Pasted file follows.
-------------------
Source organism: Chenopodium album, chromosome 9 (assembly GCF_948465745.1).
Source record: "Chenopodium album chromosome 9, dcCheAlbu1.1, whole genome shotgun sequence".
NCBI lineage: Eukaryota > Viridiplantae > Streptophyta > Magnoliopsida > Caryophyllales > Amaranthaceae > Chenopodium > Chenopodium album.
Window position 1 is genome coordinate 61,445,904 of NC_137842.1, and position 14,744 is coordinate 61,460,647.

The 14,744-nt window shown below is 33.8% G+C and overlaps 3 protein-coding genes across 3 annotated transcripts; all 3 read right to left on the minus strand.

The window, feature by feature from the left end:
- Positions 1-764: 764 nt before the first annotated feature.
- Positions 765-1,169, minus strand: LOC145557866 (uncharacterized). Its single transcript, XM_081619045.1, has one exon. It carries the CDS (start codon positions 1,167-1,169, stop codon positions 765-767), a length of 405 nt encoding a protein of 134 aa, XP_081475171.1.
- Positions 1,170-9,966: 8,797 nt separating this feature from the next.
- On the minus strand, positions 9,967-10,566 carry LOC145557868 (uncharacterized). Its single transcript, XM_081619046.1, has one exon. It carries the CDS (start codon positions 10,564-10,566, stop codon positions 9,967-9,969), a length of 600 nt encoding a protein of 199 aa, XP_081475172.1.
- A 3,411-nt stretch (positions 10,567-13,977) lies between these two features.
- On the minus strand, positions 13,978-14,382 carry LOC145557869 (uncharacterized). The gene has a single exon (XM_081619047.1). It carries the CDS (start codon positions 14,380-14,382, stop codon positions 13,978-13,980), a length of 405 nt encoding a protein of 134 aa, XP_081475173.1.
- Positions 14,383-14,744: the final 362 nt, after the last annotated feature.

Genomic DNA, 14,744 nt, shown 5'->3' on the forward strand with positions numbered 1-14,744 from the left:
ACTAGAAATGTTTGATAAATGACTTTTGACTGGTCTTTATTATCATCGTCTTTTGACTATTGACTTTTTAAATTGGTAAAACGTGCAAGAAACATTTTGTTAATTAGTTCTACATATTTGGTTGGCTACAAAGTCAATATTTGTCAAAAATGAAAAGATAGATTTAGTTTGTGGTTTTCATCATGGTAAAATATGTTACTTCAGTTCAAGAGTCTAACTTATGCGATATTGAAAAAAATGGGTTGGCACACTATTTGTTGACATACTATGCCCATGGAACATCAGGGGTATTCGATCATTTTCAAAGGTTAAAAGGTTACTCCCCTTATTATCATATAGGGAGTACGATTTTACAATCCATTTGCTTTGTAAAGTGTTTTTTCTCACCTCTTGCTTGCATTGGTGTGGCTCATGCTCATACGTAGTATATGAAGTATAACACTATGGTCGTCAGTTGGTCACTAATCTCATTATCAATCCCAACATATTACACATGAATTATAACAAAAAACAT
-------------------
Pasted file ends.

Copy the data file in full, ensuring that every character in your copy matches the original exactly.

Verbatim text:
Source organism: Chenopodium album, chromosome 9 (assembly GCF_948465745.1).
Source record: "Chenopodium album chromosome 9, dcCheAlbu1.1, whole genome shotgun sequence".
NCBI lineage: Eukaryota > Viridiplantae > Streptophyta > Magnoliopsida > Caryophyllales > Amaranthaceae > Chenopodium > Chenopodium album.
Window position 1 is genome coordinate 61,445,904 of NC_137842.1, and position 14,744 is coordinate 61,460,647.

The 14,744-nt window shown below is 33.8% G+C and overlaps 3 protein-coding genes across 3 annotated transcripts; all 3 read right to left on the minus strand.

The window, feature by feature from the left end:
- Positions 1-764: 764 nt before the first annotated feature.
- Positions 765-1,169, minus strand: LOC145557866 (uncharacterized). Its single transcript, XM_081619045.1, has one exon. It carries the CDS (start codon positions 1,167-1,169, stop codon positions 765-767), a length of 405 nt encoding a protein of 134 aa, XP_081475171.1.
- Positions 1,170-9,966: 8,797 nt separating this feature from the next.
- On the minus strand, positions 9,967-10,566 carry LOC145557868 (uncharacterized). Its single transcript, XM_081619046.1, has one exon. It carries the CDS (start codon positions 10,564-10,566, stop codon positions 9,967-9,969), a length of 600 nt encoding a protein of 199 aa, XP_081475172.1.
- A 3,411-nt stretch (positions 10,567-13,977) lies between these two features.
- On the minus strand, positions 13,978-14,382 carry LOC145557869 (uncharacterized). The gene has a single exon (XM_081619047.1). It carries the CDS (start codon positions 14,380-14,382, stop codon positions 13,978-13,980), a length of 405 nt encoding a protein of 134 aa, XP_081475173.1.
- Positions 14,383-14,744: the final 362 nt, after the last annotated feature.

Genomic DNA, 14,744 nt, shown 5'->3' on the forward strand with positions numbered 1-14,744 from the left:
ACTAGAAATGTTTGATAAATGACTTTTGACTGGTCTTTATTATCATCGTCTTTTGACTATTGACTTTTTAAATTGGTAAAACGTGCAAGAAACATTTTGTTAATTAGTTCTACATATTTGGTTGGCTACAAAGTCAATATTTGTCAAAAATGAAAAGATAGATTTAGTTTGTGGTTTTCATCATGGTAAAATATGTTACTTCAGTTCAAGAGTCTAACTTATGCGATATTGAAAAAAATGGGTTGGCACACTATTTGTTGACATACTATGCCCATGGAACATCAGGGGTATTCGATCATTTTCAAAGGTTAAAAGGTTACTCCCCTTATTATCATATAGGGAGTACGATTTTACAATCCATTTGCTTTGTAAAGTGTTTTTTCTCACCTCTTGCTTGCATTGGTGTGGCTCATGCTCATACGTAGTATATGAAGTATAACACTATGGTCGTCAGTTGGTCACTAATCTCATTATCAATCCCAACATATTACACATGAATTATAACAAAAAACAT